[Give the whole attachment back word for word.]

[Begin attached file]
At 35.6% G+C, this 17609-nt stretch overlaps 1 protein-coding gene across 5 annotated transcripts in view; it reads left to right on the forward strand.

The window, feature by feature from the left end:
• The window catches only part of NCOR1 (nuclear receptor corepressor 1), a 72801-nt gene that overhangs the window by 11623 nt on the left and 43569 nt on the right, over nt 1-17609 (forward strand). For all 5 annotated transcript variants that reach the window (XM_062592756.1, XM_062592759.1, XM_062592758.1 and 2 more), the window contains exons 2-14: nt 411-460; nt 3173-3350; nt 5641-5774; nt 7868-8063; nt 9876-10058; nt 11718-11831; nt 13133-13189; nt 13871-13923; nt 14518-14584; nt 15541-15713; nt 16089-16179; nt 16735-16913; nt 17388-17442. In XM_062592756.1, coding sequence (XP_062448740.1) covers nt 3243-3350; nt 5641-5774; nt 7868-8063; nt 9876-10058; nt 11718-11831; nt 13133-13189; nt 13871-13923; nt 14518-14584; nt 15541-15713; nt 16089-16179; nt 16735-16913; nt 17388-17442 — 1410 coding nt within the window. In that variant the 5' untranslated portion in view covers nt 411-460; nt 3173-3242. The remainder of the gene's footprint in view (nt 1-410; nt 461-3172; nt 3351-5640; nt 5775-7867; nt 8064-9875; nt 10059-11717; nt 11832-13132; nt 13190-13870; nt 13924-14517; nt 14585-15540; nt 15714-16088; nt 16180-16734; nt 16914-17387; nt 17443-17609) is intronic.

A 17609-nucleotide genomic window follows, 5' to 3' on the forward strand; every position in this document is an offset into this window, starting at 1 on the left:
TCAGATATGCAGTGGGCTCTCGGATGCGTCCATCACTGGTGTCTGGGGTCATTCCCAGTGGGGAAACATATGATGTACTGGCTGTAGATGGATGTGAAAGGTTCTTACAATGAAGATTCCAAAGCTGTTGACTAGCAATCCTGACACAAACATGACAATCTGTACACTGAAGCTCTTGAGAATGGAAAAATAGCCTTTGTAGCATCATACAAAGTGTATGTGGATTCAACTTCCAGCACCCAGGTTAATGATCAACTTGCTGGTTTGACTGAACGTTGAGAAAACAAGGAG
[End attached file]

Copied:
At 35.6% G+C, this 17609-nt stretch overlaps 1 protein-coding gene across 5 annotated transcripts in view; it reads left to right on the forward strand.

The window, feature by feature from the left end:
• The window catches only part of NCOR1 (nuclear receptor corepressor 1), a 72801-nt gene that overhangs the window by 11623 nt on the left and 43569 nt on the right, over nt 1-17609 (forward strand). For all 5 annotated transcript variants that reach the window (XM_062592756.1, XM_062592759.1, XM_062592758.1 and 2 more), the window contains exons 2-14: nt 411-460; nt 3173-3350; nt 5641-5774; nt 7868-8063; nt 9876-10058; nt 11718-11831; nt 13133-13189; nt 13871-13923; nt 14518-14584; nt 15541-15713; nt 16089-16179; nt 16735-16913; nt 17388-17442. In XM_062592756.1, coding sequence (XP_062448740.1) covers nt 3243-3350; nt 5641-5774; nt 7868-8063; nt 9876-10058; nt 11718-11831; nt 13133-13189; nt 13871-13923; nt 14518-14584; nt 15541-15713; nt 16089-16179; nt 16735-16913; nt 17388-17442 — 1410 coding nt within the window. In that variant the 5' untranslated portion in view covers nt 411-460; nt 3173-3242. The remainder of the gene's footprint in view (nt 1-410; nt 461-3172; nt 3351-5640; nt 5775-7867; nt 8064-9875; nt 10059-11717; nt 11832-13132; nt 13190-13870; nt 13924-14517; nt 14585-15540; nt 15714-16088; nt 16180-16734; nt 16914-17387; nt 17443-17609) is intronic.

A 17609-nucleotide genomic window follows, 5' to 3' on the forward strand; every position in this document is an offset into this window, starting at 1 on the left:
TCAGATATGCAGTGGGCTCTCGGATGCGTCCATCACTGGTGTCTGGGGTCATTCCCAGTGGGGAAACATATGATGTACTGGCTGTAGATGGATGTGAAAGGTTCTTACAATGAAGATTCCAAAGCTGTTGACTAGCAATCCTGACACAAACATGACAATCTGTACACTGAAGCTCTTGAGAATGGAAAAATAGCCTTTGTAGCATCATACAAAGTGTATGTGGATTCAACTTCCAGCACCCAGGTTAATGATCAACTTGCTGGTTTGACTGAACGTTGAGAAAACAAGGAG